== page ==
When discussing the Gophers football team’s defense in 2020, head coach P.J. Fleck and coordinator Joe Rossi choose different metaphors to describe Minnesota’s need to replace seven starters.

“We talk about that grasshopper, that jar on the grasshopper, of taking that off and letting them jump,” Fleck said Monday.

Rossi referred to it as more of endurance race, with the starting block being No. 21 Minnesota’s season opener against No. 18 Michigan on Saturday night at TCF Bank Stadium.

“That isn’t the end line when we start the season,” Rossi said Wednesday. “That is the starting line. Then if you watch them go throughout the course of the season, my expectation is that you are going to see a tremendous amount of growth.”

Springing off a trampoline or walking before running, the Gophers stepping into bigger roles will have a big standard to meet. Led by four eventual NFL draft picks, Minnesota’s total defense ranked 10th in the nation in 2019, allowing only 306 yards per game, the program’s fewest since 1977.

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Now there’s unknowns across all three levels, with three of four starting defensive linemen gone, both top linebackers out, the primary nickel back gone and the unanimous All-American safety now starring in the NFL.

Plus, Minnesota — which isn’t alone here — had spring practices cut short because of the coronavirus pandemic and will have to deal with players being kept out due to COVID-19 over a nine-week schedule this season. A 21-day isolation period comes with a player’s confirmed positive test.

Fleck, who isn’t sharing names of players affected by COVID-19 nor an estimate of how many could be out Saturday, acknowledged it is having an affect on this year’s defense is finding its way.

“The other thing to think about is you’ve got guys playing together as a cohesive unit, then you get some guys — whether they test positive or whatever happens — boom, they get pulled out and another guy steps in,” Fleck said. “Then that guy tests (positive) or something happens, then boom, you’re down to your third guy and you don’t know how that will all fit.

“There’s a lot of question marks in this eight-game stretch. There’s going to be lot of questions that come up every single week.”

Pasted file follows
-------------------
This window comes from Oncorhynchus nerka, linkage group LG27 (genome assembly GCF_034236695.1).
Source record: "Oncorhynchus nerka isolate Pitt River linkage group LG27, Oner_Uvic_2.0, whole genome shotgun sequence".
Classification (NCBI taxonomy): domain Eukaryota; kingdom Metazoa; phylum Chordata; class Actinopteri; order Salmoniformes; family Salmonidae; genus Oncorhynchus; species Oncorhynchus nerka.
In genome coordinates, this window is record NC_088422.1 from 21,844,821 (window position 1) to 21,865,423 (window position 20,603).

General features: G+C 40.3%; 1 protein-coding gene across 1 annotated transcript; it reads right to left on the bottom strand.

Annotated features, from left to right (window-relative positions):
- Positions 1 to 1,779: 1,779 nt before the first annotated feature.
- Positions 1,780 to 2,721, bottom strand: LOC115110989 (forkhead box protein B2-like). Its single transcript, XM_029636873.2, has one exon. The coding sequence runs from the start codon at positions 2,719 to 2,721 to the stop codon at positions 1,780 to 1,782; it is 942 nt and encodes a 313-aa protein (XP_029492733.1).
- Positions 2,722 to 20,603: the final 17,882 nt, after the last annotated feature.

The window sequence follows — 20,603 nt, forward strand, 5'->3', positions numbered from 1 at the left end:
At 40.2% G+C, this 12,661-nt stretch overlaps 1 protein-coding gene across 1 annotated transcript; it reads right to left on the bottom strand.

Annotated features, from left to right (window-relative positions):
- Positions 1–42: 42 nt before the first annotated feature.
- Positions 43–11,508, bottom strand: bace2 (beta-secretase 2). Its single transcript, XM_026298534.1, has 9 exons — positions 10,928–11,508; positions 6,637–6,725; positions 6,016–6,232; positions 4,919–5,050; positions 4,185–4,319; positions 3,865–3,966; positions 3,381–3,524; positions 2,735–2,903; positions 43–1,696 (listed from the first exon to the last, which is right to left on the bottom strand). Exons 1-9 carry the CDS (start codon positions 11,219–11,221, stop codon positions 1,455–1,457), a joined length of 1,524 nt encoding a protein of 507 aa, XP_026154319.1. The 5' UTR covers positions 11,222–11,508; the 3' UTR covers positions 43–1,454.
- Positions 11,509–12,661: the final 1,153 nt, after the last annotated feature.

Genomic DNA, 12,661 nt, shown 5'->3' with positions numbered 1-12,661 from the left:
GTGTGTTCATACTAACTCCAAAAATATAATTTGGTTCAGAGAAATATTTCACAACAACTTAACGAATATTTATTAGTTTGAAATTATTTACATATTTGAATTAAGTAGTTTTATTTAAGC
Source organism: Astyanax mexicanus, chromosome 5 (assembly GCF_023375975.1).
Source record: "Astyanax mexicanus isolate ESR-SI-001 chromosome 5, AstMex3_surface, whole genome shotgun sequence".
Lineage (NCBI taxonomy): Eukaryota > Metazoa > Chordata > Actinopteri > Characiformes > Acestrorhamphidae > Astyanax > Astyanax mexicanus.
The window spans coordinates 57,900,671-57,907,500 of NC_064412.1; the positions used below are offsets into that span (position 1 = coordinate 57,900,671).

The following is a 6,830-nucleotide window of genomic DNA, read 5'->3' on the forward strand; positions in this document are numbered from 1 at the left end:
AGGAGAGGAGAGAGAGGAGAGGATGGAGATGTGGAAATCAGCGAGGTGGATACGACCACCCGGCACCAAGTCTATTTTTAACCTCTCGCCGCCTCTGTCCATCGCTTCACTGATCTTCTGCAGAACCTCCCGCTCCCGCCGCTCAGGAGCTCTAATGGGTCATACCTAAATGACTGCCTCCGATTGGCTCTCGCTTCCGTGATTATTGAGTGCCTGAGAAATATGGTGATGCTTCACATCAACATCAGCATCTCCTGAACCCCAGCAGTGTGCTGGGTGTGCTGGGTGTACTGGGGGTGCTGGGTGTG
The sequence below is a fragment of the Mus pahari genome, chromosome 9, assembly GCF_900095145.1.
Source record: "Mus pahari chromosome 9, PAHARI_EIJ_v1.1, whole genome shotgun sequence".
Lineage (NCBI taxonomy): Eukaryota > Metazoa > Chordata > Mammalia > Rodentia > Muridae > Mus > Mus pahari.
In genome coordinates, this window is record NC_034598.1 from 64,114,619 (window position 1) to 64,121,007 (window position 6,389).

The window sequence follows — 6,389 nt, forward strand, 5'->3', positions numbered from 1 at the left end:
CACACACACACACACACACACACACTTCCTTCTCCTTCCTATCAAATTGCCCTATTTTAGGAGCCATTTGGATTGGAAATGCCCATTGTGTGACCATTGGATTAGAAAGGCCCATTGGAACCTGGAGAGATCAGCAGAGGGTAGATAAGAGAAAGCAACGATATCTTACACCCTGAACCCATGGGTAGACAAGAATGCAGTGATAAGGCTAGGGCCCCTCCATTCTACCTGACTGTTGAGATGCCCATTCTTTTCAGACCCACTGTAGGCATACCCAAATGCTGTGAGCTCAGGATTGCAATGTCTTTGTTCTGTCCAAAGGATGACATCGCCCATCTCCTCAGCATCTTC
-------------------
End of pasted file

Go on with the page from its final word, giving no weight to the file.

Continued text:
The known questions are who fills in for a batch of gone Gophers: free safety Antoine Winfield Jr., rush end Carter Coughlin, and linebackers Thomas Barber and Kamal Martin.

Boye Mafe, of Hopkins, is expected to fill the defensive end spot vacated by Coughin, an Eden Prairie native drafted in the seventh round by the New York Giants. The pair of Minnesotans recently reminisced.

“We just caught up on old times, and they are always going to be a part of our team,” Mafe said Wednesday.

Mafe, who had 14 tackles and three sacks in 13 games in 2019, said he took added pride in the team’s success last year because of his roots.

“It’s been something that is very touching to myself in being a Minnesotan and being able to pridefully represent our state,” Mafe said. “On top of that, to have the pride of the seniors. … They’ve been here since I went to college, having them show me the ropes.”

Mariano Sori-Marin, who has played in 25 collegiate games, will step into the middle linebacker role for Barber. With fellow linebacker Braelen Oliver injured, Josh Aune of St. Paul Highland Park is the next most experienced replacement. He has played 13 games, but no starts. He had a few highlights in a video the Gophers posted online this preseason.

Other candidates — James Gordon and Donald Willis — are redshirt freshmen whose first tastes of college football came on special teams last year.

“The young guys have athleticism,” Rossi said. “They’ve got length for the most part and they can do some things and have some specific skill sets that I think are going to be exciting for people. That said, they are freshmen. They are redshirt freshmen. There is a process to it.”

Rossi used a Fleckism when describing how Tyler Nubin will fill in for Winfield Jr. at free safety: “Comparisons steal your joy.”

“We are not going to worry about Winfield when we are looking at Tyler Nubin,” Rossi said of the Illinois native who played 12 games a year ago, primarily on special teams. “We are going to worry about Tyler Nubin. And Tyler Nubin is a really talented football player. Tyler Nubin has coverage ability. He has physical ability in terms of playing in the run game. We are very excited about his upside and his future. He is one of our hardest workers. … When he practices, he is at 100 percent all the time. That said, he hasn’t started a game before. He has never had to be the guy.”